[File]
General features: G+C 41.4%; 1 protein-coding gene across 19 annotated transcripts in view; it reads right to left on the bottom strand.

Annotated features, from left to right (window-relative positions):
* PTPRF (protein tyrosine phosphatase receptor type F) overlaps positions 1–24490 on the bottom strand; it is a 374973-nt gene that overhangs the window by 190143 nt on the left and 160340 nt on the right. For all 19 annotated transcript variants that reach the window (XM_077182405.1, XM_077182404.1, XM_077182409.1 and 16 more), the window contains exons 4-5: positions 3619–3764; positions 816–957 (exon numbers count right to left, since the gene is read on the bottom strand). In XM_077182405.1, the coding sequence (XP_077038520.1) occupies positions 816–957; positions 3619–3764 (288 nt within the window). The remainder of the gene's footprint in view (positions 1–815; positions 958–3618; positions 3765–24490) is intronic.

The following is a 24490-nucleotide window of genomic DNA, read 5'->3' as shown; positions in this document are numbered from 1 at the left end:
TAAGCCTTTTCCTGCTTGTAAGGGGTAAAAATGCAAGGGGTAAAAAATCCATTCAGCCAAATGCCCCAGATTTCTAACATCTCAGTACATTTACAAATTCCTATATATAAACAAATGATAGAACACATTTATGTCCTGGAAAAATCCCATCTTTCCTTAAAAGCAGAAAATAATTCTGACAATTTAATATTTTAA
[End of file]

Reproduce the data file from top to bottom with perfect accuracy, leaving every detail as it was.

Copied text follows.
General features: G+C 41.4%; 1 protein-coding gene across 19 annotated transcripts in view; it reads right to left on the bottom strand.

Annotated features, from left to right (window-relative positions):
* PTPRF (protein tyrosine phosphatase receptor type F) overlaps positions 1–24490 on the bottom strand; it is a 374973-nt gene that overhangs the window by 190143 nt on the left and 160340 nt on the right. For all 19 annotated transcript variants that reach the window (XM_077182405.1, XM_077182404.1, XM_077182409.1 and 16 more), the window contains exons 4-5: positions 3619–3764; positions 816–957 (exon numbers count right to left, since the gene is read on the bottom strand). In XM_077182405.1, the coding sequence (XP_077038520.1) occupies positions 816–957; positions 3619–3764 (288 nt within the window). The remainder of the gene's footprint in view (positions 1–815; positions 958–3618; positions 3765–24490) is intronic.

The following is a 24490-nucleotide window of genomic DNA, read 5'->3' as shown; positions in this document are numbered from 1 at the left end:
TAAGCCTTTTCCTGCTTGTAAGGGGTAAAAATGCAAGGGGTAAAAAATCCATTCAGCCAAATGCCCCAGATTTCTAACATCTCAGTACATTTACAAATTCCTATATATAAACAAATGATAGAACACATTTATGTCCTGGAAAAATCCCATCTTTCCTTAAAAGCAGAAAATAATTCTGACAATTTAATATTTTAA